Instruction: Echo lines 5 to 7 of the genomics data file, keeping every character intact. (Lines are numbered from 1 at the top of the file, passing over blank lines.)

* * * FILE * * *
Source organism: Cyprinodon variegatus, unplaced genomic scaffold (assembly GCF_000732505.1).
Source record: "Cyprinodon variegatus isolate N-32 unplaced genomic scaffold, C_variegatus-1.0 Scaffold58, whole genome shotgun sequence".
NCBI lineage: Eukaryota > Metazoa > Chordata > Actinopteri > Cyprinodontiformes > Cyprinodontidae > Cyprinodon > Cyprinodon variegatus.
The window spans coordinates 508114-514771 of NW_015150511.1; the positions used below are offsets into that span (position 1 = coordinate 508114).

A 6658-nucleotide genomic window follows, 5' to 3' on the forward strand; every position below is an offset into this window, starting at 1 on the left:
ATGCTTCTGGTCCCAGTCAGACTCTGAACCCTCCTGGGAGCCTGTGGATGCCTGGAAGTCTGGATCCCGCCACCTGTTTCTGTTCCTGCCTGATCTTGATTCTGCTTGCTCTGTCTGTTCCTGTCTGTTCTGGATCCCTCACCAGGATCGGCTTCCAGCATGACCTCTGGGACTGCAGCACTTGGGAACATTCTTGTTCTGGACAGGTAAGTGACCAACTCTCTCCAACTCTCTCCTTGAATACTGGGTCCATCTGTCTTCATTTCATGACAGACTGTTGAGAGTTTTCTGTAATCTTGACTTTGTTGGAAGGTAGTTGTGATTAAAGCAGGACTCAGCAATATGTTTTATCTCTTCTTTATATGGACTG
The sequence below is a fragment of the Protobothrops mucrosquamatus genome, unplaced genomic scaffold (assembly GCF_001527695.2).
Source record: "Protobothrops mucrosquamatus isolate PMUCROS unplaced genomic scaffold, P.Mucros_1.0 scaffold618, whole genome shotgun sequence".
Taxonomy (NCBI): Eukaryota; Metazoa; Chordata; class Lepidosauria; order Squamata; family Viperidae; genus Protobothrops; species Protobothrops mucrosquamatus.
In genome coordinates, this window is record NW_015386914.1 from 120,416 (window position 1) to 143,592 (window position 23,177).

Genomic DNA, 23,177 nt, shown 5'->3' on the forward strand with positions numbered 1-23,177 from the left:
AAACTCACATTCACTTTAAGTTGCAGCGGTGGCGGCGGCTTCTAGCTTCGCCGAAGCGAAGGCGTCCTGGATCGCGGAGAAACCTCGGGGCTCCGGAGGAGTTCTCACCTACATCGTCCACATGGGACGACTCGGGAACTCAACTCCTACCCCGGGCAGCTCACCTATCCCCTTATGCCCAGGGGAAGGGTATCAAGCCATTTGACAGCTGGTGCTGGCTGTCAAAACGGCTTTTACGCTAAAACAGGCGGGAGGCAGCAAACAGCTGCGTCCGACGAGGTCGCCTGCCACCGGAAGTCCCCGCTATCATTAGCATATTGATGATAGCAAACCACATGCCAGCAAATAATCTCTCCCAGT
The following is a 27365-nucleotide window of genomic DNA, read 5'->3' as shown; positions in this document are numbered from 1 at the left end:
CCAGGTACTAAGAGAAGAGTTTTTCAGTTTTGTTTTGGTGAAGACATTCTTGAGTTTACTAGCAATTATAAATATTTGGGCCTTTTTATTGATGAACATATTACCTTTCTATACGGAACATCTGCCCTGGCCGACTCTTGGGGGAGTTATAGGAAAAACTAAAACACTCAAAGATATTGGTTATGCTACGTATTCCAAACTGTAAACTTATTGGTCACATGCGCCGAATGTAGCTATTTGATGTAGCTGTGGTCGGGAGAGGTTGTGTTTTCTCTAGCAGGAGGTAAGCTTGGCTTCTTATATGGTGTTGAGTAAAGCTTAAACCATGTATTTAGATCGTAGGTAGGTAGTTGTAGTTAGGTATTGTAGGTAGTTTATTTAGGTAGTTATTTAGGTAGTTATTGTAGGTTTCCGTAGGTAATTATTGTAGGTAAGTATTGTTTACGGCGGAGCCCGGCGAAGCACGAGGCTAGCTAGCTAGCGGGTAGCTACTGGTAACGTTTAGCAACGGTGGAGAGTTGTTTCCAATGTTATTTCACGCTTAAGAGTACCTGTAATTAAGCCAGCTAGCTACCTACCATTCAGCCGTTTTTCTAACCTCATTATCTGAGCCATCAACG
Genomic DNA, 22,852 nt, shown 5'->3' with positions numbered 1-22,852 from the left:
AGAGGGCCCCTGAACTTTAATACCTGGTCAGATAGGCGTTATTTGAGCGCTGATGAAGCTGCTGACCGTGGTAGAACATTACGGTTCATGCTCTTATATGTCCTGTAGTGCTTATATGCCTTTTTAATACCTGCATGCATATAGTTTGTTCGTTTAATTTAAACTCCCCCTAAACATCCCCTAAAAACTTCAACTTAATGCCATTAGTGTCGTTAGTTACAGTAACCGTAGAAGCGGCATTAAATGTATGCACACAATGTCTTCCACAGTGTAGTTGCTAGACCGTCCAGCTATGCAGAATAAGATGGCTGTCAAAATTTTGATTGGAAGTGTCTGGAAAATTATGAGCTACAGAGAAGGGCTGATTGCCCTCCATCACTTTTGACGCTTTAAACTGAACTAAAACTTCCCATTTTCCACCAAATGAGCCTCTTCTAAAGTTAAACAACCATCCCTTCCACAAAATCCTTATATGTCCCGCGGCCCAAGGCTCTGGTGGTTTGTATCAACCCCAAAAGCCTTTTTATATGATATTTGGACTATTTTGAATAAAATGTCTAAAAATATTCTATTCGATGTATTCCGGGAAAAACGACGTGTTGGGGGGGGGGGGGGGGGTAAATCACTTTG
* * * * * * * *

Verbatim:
A 6658-nucleotide genomic window follows, 5' to 3' on the forward strand; every position below is an offset into this window, starting at 1 on the left:
ATGCTTCTGGTCCCAGTCAGACTCTGAACCCTCCTGGGAGCCTGTGGATGCCTGGAAGTCTGGATCCCGCCACCTGTTTCTGTTCCTGCCTGATCTTGATTCTGCTTGCTCTGTCTGTTCCTGTCTGTTCTGGATCCCTCACCAGGATCGGCTTCCAGCATGACCTCTGGGACTGCAGCACTTGGGAACATTCTTGTTCTGGACAGGTAAGTGACCAACTCTCTCCAACTCTCTCCTTGAATACTGGGTCCATCTGTCTTCATTTCATGACAGACTGTTGAGAGTTTTCTGTAATCTTGACTTTGTTGGAAGGTAGTTGTGATTAAAGCAGGACTCAGCAATATGTTTTATCTCTTCTTTATATGGACTG
The sequence below is a fragment of the Protobothrops mucrosquamatus genome, unplaced genomic scaffold (assembly GCF_001527695.2).